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The Un-Kitchen

Simple and elegant, a clean-lined kitchen becomes one with its surroundings




The total renovation of this Boulder home began with the kitchen, which is an extension of the great room and the entertaining space that encompasses the entire level. “The homeowners wanted all the ‘kitchenesque’ parts to go away and for the kitchen to appear as a gallery,” says kitchen designer Angela Otten of William Ohs Showrooms. “The house is set up with white walls to show off the art collection.”

Otten reconfigured the kitchen, adding and subtracting walls, to create a floor plan that flows gracefully through two opposite-facing peninsulas and a center island. She chose a high-impact neutral color scheme: warm walnut cabinetry that matches the floors, gloss-white accent cabinetry, white marble countertops and a mix of brushed bronze and stainless steel metals.

Instead of emphasizing the range and hood as the focal point of the kitchen, Otten created a sleek cooking station with floating white cabinets, a low-profile induction cooktop and a stand-out backsplash that looks like a piece of abstract art. It is actually a slab of textural, leathered granite framed with mitered white marble that fits precisely into the space.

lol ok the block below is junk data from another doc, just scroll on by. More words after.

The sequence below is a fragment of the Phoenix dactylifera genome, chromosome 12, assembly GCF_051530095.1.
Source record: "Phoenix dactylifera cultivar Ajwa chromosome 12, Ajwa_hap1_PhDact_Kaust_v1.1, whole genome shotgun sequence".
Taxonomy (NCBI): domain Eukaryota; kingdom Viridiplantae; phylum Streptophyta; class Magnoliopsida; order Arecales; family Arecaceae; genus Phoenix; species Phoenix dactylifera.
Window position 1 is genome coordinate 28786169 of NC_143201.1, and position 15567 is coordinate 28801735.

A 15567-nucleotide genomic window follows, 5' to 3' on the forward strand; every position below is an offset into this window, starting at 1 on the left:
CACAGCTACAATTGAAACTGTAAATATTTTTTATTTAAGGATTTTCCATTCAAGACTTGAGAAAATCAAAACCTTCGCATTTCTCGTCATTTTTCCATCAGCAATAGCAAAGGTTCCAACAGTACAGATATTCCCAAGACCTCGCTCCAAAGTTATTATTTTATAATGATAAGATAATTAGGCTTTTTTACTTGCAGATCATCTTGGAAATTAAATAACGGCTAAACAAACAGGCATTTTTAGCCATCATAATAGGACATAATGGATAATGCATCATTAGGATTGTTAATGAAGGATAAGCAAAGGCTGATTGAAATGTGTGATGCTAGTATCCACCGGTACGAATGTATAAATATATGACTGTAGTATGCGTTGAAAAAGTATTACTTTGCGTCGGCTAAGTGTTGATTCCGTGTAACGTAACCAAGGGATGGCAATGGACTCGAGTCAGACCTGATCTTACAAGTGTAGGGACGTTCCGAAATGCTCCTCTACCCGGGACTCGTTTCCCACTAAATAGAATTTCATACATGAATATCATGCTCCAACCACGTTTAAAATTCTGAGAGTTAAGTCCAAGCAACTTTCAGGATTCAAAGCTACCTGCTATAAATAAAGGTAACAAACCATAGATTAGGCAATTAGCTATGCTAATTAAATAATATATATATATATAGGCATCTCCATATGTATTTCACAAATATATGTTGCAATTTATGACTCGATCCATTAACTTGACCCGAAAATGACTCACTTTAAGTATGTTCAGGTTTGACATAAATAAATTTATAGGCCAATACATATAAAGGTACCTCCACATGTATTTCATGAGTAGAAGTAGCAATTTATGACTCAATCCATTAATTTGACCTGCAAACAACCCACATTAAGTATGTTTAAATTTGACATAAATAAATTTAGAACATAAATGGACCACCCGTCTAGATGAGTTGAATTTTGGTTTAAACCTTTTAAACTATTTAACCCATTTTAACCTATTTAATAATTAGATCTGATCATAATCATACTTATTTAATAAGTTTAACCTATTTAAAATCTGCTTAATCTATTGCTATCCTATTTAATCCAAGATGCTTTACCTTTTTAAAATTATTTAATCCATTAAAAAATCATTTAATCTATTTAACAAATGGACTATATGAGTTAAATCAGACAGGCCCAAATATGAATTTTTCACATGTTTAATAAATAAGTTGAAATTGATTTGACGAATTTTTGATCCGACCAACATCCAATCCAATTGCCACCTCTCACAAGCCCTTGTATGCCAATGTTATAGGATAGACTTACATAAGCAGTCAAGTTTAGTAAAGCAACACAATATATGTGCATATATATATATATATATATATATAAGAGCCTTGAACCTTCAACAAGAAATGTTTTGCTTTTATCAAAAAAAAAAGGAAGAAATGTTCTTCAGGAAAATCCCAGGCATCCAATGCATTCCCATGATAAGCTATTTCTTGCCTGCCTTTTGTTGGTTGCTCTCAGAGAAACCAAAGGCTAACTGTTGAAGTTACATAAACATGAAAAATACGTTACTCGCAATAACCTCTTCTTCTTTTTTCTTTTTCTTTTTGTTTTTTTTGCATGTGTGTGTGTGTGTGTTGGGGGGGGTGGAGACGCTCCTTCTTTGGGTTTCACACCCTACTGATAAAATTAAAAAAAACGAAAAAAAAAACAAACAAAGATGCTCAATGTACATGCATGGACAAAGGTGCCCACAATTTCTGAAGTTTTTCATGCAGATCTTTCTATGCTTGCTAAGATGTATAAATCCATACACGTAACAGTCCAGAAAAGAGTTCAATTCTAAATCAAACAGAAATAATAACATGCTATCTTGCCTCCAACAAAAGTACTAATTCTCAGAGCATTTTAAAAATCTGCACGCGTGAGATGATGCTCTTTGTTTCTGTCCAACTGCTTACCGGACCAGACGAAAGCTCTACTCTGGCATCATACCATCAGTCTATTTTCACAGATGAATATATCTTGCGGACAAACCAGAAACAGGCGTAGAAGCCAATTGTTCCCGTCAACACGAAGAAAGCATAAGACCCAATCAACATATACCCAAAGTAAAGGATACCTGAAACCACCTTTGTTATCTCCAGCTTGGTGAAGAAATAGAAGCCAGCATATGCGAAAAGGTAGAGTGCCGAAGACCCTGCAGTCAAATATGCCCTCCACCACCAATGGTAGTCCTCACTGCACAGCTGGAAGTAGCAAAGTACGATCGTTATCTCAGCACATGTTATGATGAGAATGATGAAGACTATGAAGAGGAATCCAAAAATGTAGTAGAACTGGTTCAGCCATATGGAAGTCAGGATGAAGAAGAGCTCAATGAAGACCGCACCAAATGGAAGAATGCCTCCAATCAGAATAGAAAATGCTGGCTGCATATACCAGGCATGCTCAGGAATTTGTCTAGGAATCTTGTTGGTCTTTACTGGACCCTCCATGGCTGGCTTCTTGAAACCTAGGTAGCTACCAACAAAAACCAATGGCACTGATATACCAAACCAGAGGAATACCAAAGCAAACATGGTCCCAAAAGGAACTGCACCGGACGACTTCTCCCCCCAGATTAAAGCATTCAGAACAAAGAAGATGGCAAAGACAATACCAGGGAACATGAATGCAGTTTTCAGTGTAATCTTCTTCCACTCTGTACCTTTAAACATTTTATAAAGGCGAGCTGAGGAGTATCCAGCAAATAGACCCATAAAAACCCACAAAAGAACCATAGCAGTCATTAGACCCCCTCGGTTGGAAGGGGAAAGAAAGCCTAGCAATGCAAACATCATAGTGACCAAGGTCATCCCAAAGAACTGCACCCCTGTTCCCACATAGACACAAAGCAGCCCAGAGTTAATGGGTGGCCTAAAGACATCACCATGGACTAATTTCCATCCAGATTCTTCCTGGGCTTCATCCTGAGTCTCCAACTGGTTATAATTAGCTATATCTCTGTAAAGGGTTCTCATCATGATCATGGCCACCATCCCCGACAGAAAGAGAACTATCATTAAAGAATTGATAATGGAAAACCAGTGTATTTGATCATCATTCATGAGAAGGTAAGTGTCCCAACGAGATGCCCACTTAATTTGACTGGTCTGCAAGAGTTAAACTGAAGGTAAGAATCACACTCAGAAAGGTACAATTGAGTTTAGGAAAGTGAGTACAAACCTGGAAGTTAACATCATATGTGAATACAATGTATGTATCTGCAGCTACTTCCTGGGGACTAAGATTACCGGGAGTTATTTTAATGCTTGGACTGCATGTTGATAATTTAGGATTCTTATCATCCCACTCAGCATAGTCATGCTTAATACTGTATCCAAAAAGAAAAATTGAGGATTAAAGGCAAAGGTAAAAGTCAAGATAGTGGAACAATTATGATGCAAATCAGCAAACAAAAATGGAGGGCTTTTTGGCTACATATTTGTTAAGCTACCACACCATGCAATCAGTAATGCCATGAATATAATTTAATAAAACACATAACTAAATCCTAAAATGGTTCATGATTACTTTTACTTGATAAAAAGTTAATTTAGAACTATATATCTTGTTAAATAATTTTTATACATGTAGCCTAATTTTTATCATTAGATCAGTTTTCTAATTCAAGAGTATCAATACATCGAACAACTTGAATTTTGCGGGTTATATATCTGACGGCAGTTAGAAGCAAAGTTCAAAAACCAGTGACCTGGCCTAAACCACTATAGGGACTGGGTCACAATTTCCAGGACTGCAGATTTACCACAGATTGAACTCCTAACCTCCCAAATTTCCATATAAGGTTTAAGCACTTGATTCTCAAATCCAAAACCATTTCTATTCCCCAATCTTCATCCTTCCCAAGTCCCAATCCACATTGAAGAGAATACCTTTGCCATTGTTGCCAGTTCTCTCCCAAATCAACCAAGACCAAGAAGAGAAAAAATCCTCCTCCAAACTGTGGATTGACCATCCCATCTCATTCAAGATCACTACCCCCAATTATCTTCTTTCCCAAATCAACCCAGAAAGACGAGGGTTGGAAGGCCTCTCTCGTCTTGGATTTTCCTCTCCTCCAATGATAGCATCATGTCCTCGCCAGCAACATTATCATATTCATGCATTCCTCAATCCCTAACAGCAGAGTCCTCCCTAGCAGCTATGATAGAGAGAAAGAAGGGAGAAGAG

Otten used similar framing techniques throughout the custom kitchen, allowing the island’s white waterfall countertops to frame the walnut base on one side, and using walnut to frame the white gloss drawers on the other side. “The island is very simple and as clean as possible to draw attention to the lines and mitered frames,” she says.

The designer also employed attractive solutions to hide typical kitchen elements. Paneled walnut cabinet doors are lightened up with white, while painted panels conceal a refrigerator and freezer on one side of the range and a coffee center on the other. Stainless steel tambour doors above the double ovens open to reveal a baking center; a second set of tambours and drawers near the sink hides dishes, silverware and table linens.

“The homeowners host a lot of special events, parties and art openings,” says Otten. “With its clean lines and simple color scheme, the kitchen allows the whole floor to read as one.”

Get the Look

  • It’s okay to mix metals. Brushed bronze faucets and hardware happily co-exist with stainless steel appliances and doors.
  • A clear island, with no sinks or cooktops, enhances the minimalism of the kitchen and is versatile for entertaining.
  • Art works in the kitchen; don’t be afraid to create a space for it.

Design Details
Kitchen Designer
Angela Otten
William Ohs Showrooms
wmohs.com

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